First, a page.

3 comments on “ANZ Bank is a criminal organization.

  1. I blog quite often and I truly appreciate your
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  2. Some years ago, I shut down my dealings with this cretinous organisation. The “accidental” over charges, (funny, but I never got accidentally undercharged), the criminal hidden fees, the shitty phone and counter staff etc. etc.
    Anyway, years after removing myself from their clutches, or so I thought, I received a nasty letter demanding hundreds in unpaid account fees!
    Upon investigation, they had not shut down my accounts despite their assurances at the time that my business with them was finalised.
    After an initially polite attempt to rectify this which, as a result of their insistence that I was in the wrong, escalated into a noisy and public tirade wherein I accused the bank of fraud and a number of other well supported accusations of institutional criminality, they “found the problem” and scrapped the fees.

    Well my good friend Chris has just had the exact same experience.
    Exactly the same experience.
    Like it was out of a play book.
    Even down to the trained staff methodology of attempting to paint him as unreasonable and intimidating.
    The recording of the event reveals a meticulously polite Englishman, attempting to seek redress in a very deliberately calm and measured, even friendly mode of communication.
    That’s how they’re told to deal with “people like us”. Twist the conversation so that you are defending your “reasonableness” rather than discussing their abject criminality.
    They did everything they could to blow Chris off and get him out of the shop. They even told him that he would need to address the issue with the neighbouring branch in the next town. A branch which has been closed for the best part of the last year!
    Did this manager not know that their closest sister branch was no longer in existence? Is that even possible?
    This is a crystal clear window into the organisational culture of the ANZ;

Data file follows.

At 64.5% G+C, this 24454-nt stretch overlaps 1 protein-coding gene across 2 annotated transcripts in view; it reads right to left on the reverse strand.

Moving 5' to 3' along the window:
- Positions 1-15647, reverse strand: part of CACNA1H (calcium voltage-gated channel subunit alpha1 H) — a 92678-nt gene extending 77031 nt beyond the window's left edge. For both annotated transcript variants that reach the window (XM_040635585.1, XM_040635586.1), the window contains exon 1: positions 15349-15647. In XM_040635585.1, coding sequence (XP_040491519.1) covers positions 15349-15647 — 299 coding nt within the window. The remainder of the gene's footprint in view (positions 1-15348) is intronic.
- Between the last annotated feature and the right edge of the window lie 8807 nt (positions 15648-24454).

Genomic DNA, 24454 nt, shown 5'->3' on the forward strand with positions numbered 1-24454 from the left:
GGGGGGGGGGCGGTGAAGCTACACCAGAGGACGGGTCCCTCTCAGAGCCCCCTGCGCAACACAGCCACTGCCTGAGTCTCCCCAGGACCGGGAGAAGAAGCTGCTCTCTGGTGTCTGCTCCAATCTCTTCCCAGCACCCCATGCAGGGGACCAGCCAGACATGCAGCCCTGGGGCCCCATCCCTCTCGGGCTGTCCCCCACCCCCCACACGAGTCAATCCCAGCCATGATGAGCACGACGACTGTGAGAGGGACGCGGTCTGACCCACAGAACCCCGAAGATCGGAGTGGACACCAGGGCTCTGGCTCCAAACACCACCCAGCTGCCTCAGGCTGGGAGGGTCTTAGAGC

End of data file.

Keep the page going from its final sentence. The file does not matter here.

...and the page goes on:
They assume their client base is composed of the most pathetic and vapid kind of slack jawed idiot and they try to fleece them at every opportunity.
    When the odd one stands up for their rights, just blow them off and hope they just go away.
    If they get even more uppity then just cancel the fraud and let them walk off thinking they’ve had a win.

    In Papua New Guinea there is a term for this strategy. It’s called “trai im tasol”. It means, if you see the opportunity to scam someone, and if the repercussions of getting busted are trivial, then there is nothing to loose from just having a go. You trai im tasol, you win some you loose some, if you try it on enough people and the are no penalties for failure, then you have nothing to loose except a bit of reputation. It’s a numbers game. When you don’t give a shit about reputation then you can clean up on all those poor shmucks who either don’t notice, don’t question, are too busy, too intimidated, too lazy or otherwise unresponsive to the criminal activities they victims to. The bank can’t loose.
    The fact that I’ve never experienced a banking error that was to my advantage is glaring evidence of my assertion. Random mistakes, by definition, should occur in such a way as to be evenly distributed on either side of the ledger. That fact that they almost always fall in the banks favour suggests that they are engineered into the system for the purpose of defrauding the customers. Trai im tasol. Think about it.

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